A man who used suction cups to scale a luxury residential tower in San Francisco’s South of Market neighborhood on Monday afternoon said today that he was happy with what the climb accomplished despite police claims the stunt unnecessarily pulled resources away from other parts of the city.
Dan Goodwin, 54, also known as “SpiderDan,” began making his way up the side of the Millennium Tower condominium complex at about 2:15 p.m. Roughly three hours later, he reached a 58th-floor landing, where he waved an American flag, taped it to the building, and was promptly taken into custody.
Goodwin said today by phone he was arrested for misdemeanor charges of trespassing and being a public nuisance.
Goodwin, who recently published a book, “Skyscraperman,” said the climb was meant to draw attention to the vulnerability of skyscrapers to terrorist attacks and to raise awareness about cancer, saying he is a survivor of stage 4 cancer.
He cited the Sept. 11, 2001, terrorist attacks, which killed thousands of people in the World Trade Center twin towers, as a primary example of the lack of resources needed to rescue people from skyscrapers.
Goodwin said the climb was just his latest attempt to bring attention to the issue, and he was happy about the attention it has received. The story has been covered by national and international media outlets.
“People have wanted to know, ‘Could you have done it another way?'” Goodwin said. “And the thing is, I have tried it another way. I’ve sent letters to the president, the vice president, the Department of Homeland Security, but didn’t get a response.”
He said the mild weather conditions in San Francisco on Monday were ideal for the climb, compared to the foggy, windy conditions in the city Tuesday.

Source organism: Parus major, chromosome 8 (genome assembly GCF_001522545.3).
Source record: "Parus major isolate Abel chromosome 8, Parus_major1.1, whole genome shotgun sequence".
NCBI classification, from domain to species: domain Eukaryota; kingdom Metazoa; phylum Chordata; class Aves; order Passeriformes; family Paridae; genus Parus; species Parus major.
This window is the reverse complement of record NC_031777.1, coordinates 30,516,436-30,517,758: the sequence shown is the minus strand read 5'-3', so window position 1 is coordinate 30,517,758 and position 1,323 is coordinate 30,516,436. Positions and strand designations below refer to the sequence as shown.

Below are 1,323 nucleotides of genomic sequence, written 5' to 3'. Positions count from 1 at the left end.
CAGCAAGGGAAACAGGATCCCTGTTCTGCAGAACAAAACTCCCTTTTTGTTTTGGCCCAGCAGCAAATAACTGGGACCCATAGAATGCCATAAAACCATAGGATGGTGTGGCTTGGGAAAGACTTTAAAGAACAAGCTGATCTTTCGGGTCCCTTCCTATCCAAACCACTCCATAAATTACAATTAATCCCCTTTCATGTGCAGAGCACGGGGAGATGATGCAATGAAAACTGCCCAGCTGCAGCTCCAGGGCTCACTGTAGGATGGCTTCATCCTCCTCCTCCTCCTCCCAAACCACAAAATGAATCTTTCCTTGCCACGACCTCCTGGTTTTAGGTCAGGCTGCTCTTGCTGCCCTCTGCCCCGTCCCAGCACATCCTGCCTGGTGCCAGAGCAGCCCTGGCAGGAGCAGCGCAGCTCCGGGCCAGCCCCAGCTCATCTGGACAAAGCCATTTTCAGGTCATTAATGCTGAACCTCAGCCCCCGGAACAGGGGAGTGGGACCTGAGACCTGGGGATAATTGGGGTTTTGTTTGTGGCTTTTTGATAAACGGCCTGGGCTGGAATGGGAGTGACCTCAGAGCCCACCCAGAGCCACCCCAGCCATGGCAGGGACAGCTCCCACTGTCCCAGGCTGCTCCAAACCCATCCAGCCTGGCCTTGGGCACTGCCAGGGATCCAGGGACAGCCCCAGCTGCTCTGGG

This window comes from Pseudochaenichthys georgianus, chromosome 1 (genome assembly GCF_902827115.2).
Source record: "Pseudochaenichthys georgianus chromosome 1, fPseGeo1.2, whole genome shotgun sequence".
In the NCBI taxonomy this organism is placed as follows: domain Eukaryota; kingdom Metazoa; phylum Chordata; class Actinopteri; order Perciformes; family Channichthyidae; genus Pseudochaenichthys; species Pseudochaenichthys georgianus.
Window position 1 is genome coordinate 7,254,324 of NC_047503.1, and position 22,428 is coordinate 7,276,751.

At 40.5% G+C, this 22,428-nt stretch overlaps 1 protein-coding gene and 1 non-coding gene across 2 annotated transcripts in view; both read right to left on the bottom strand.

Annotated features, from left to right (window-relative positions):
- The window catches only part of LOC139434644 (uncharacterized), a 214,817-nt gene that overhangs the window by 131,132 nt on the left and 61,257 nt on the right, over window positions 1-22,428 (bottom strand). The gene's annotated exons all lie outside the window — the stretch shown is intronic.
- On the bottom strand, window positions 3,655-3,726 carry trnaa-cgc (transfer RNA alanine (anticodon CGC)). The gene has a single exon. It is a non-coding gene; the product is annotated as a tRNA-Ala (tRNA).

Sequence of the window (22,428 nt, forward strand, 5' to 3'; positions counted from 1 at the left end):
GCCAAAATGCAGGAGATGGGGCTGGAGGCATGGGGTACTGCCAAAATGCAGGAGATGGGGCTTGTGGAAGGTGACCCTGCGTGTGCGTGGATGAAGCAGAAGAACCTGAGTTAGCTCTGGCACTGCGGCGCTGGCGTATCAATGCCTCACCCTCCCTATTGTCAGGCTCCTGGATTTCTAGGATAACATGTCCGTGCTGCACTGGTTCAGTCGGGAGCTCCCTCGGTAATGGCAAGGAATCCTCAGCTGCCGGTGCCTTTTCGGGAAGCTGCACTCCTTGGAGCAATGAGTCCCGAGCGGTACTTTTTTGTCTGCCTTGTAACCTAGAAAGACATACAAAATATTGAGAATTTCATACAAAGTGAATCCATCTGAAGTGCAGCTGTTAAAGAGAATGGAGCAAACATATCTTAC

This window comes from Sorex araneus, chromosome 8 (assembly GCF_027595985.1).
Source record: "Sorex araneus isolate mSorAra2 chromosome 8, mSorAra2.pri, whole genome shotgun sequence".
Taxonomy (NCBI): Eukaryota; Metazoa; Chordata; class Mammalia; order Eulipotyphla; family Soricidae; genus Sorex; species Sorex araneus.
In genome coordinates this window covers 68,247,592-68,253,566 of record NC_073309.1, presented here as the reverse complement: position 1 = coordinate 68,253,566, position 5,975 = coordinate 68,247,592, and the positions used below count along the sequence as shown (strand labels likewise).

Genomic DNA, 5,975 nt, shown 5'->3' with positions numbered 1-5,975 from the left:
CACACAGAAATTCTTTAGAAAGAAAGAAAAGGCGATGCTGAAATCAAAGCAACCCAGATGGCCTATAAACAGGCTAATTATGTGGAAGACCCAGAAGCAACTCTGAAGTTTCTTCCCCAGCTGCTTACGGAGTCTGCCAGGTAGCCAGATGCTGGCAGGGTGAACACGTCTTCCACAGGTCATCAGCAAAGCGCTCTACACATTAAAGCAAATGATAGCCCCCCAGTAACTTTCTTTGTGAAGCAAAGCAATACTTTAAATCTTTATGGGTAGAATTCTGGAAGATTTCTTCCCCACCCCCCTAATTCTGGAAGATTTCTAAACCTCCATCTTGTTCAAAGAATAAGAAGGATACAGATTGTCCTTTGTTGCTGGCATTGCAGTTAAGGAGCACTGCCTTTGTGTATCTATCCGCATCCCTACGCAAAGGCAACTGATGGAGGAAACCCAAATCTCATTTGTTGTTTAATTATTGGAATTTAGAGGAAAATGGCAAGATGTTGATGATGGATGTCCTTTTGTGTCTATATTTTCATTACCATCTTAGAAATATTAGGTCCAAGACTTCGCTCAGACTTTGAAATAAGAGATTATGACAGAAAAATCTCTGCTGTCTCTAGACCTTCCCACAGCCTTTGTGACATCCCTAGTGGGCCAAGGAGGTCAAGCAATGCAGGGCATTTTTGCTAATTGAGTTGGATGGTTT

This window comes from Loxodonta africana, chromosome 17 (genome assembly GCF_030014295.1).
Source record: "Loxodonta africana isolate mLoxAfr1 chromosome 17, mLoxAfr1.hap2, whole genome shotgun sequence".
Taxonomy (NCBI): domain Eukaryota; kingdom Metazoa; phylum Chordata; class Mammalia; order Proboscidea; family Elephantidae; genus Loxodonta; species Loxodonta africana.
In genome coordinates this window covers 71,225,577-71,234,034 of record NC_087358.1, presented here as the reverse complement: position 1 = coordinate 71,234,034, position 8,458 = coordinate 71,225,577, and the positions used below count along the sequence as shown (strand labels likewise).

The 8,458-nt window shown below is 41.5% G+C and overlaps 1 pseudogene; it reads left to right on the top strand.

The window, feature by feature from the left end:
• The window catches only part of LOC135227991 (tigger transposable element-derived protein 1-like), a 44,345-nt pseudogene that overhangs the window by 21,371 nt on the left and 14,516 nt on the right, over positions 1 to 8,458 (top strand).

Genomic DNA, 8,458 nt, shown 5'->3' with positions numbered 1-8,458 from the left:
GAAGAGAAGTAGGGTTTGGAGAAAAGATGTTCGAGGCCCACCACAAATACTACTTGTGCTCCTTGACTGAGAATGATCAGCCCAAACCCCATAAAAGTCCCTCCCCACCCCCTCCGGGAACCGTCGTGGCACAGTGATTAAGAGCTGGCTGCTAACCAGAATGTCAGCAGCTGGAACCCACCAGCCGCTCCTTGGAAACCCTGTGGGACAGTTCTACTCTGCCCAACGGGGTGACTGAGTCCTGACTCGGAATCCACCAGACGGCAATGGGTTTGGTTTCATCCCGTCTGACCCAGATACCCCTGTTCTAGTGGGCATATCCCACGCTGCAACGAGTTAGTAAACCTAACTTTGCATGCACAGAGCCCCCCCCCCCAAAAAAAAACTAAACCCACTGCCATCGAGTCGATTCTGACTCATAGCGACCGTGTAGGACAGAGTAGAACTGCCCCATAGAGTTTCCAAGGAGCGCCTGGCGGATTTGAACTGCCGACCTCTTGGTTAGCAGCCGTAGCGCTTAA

“If it was today, it would be a completely different type of climb,” he said.
Firefighters and police officers were waiting for Goodwin when he reached the top of the building, and the firefighters helped him tape the flag to the building before he was arrested.
“The firefighters were so supportive,” he said.
San Francisco police Officer Samson Chan said, though, that police and fire officials were not pleased with the stunt, which brought “a good number of officers out there” to the tower.
“I think we were lucky that there wasn’t any major incidents going on at the same time,” Chan said. “Otherwise we might have been short on immediate personnel.”
Along with his concern about the vulnerability of skyscrapers, Goodwin said he hoped the climb was encouraging for other people dealing with cancer.
“It was a message to all the people out there, reminding them not to give up, and to give them hope,” he said.
The Millennium Tower is the tallest residential building west of the Mississippi and the fourth-tallest building of San Francisco’s skyline.
Goodwin’s other climbing feats include the Sears Tower in Chicago and the north tower of the World Trade Center. More information on his exploits is available at his website, www.skyscraperman.com.